TIPS WITH TONY: Ribs and Radii

Designing ribs and radii into your injection-molded part is not only important to increase strength and stability — it improves material flow, eliminates thick areas that create issues like sink, and ultimately, enhances the cosmetic appearance of your part.

Ribs
A thick part will have several issues with sink or voids creating cosmetic, functional or molding concerns. The addition of ribs reduces the amount of volume in part thickness while still providing the part with the same overall height. Some believe that eliminating the volume/part thickness can decrease the strength of a part. This is not true — adding ribs can actually improve stability, strength and cosmetics depending on the material selection and part geometry.

Watch rib-to-wall thickness ratios. To prevent sink, the thickness of the rib should be about half of the thickness of the wall.

A major design consideration that is often overlooked is rib-to-wall thickness ratios. If you have a rib feature that is too thick on a wall, you’ll create thick areas that can result in unsightly sink or shadowing on the opposing surface. Avoid this by following a guide of 40 to 60 percent wall thickness for any rib.

 

 

Coring Out
Coring out is a technique where you remove material from a plastic part, leaving distinct walls and ribs that provide enough strength and mating surfaces for other parts in the assembly. It is necessary to make the part moldable and also saves cost and weight. Leave ribs in the right location and size to maintain strength, particularly in bending, and retain surfaces and features that interface with other parts in the assembly.

Ramps and Gussets
Continuing the discussion on strength and resin flow improvement, ramps and gussets are important features that you can build into your design. Sharp corners create high stress points whereas gussets and ramps are stress relievers, working to improve overall part quality.

Radii
Adding radii — edges or vertexes that have been rounded — to your part will improve how resin fills the mold as plastic can flow poorly around sharp corners. When you have sharp corners, resin can create stresses that cause the part to warp or bend, and may provide a location that can break since this is a weaker transition point. Resolve this by adding a generous angle to both the outside and inside corners.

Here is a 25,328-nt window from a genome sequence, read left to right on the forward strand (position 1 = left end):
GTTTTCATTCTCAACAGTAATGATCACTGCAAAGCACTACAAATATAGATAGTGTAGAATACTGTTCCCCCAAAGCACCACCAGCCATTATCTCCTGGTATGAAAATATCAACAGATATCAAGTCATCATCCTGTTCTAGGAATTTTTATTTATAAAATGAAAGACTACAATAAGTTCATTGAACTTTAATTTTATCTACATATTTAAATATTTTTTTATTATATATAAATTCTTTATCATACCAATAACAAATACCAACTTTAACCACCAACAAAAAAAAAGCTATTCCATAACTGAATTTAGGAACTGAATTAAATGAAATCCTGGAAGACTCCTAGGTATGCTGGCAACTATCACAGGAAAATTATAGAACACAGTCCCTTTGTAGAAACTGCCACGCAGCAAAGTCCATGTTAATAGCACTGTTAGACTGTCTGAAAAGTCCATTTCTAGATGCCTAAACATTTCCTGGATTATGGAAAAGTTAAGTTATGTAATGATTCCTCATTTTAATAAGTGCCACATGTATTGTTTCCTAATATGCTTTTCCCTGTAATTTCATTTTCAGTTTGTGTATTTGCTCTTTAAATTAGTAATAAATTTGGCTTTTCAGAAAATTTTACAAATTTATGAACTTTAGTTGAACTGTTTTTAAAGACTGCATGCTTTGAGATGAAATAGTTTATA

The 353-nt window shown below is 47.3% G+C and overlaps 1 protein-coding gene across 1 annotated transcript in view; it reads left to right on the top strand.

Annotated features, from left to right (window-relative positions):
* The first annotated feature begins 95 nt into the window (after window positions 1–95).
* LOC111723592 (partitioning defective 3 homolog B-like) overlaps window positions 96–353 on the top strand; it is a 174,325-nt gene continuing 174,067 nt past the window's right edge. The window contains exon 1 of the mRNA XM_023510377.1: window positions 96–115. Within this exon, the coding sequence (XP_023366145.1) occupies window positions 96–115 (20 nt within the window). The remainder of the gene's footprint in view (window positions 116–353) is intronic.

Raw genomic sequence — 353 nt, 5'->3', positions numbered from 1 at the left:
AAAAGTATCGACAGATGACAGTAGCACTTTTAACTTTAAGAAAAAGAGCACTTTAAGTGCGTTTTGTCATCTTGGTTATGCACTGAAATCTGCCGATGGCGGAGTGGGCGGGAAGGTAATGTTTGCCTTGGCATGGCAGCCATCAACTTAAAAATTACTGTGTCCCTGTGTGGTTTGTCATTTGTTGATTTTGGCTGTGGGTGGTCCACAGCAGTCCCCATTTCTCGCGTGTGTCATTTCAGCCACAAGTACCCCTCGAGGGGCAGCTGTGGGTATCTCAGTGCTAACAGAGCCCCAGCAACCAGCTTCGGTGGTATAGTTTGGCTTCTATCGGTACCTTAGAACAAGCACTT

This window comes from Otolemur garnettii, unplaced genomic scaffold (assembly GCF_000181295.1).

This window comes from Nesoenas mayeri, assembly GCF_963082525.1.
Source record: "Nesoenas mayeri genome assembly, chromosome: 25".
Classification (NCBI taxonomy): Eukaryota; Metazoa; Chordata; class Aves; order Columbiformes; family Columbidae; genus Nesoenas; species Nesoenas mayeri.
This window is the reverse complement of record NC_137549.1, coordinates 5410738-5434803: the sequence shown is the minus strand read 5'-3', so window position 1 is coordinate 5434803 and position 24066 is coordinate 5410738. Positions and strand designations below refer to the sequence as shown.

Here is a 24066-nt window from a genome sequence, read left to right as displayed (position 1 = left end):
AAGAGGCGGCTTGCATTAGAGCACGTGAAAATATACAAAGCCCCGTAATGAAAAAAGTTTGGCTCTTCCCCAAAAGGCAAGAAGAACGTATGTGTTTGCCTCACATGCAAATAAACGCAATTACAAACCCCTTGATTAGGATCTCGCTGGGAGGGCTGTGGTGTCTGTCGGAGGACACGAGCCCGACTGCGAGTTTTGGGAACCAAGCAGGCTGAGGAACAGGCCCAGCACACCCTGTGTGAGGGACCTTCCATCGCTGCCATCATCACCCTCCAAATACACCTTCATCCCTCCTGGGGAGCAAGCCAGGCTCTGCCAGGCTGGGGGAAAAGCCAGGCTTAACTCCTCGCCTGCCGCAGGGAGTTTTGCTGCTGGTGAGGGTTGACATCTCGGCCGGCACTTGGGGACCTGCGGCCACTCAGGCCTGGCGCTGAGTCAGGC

Ideally, you should model radii so the inside and outside radii use the same center resulting in larger radii on the outside curves. This will help you retain a consistent wall thickness throughout your part.

Continue reading

EYE ON INNOVATION: Jewelbots Bring Bracelets Up To Code

Compared to a sleek Apple Watch or a sporty Fitbit, the Jewelbot charm bracelet looks rather primitive, says Wired Magazine. Basically, the bracelet, which is intended for tween and teen girls, is a semi-clear, plastic flower charm that slides onto a hair tie-like elastic bracelet.

But look beyond form to function on this one, says Wired, which calls the bracelet an example of “some truly fresh thinking about wearable technology.”

As Jewelbots’ creators contend, these technology-enhanced, programmable wristlets are “friendship bracelets for the iPhone era” that teach girls to code in a fun, engaging way. The charms talk to each other over Bluetooth, and using a Jewelbots smart-phone app, youngsters can program their charms to vibrate or light up when their friends are nearby.

The open-source software exposes users to the possibilities of coding in a fresh way. Using basic engineering logic, girls can program their Jewelbots “to do just about anything they — and their besties-turned-collaborators — dream up, opening their minds to STEM during an age when many lose interest,” according to the Jewelbots’ website.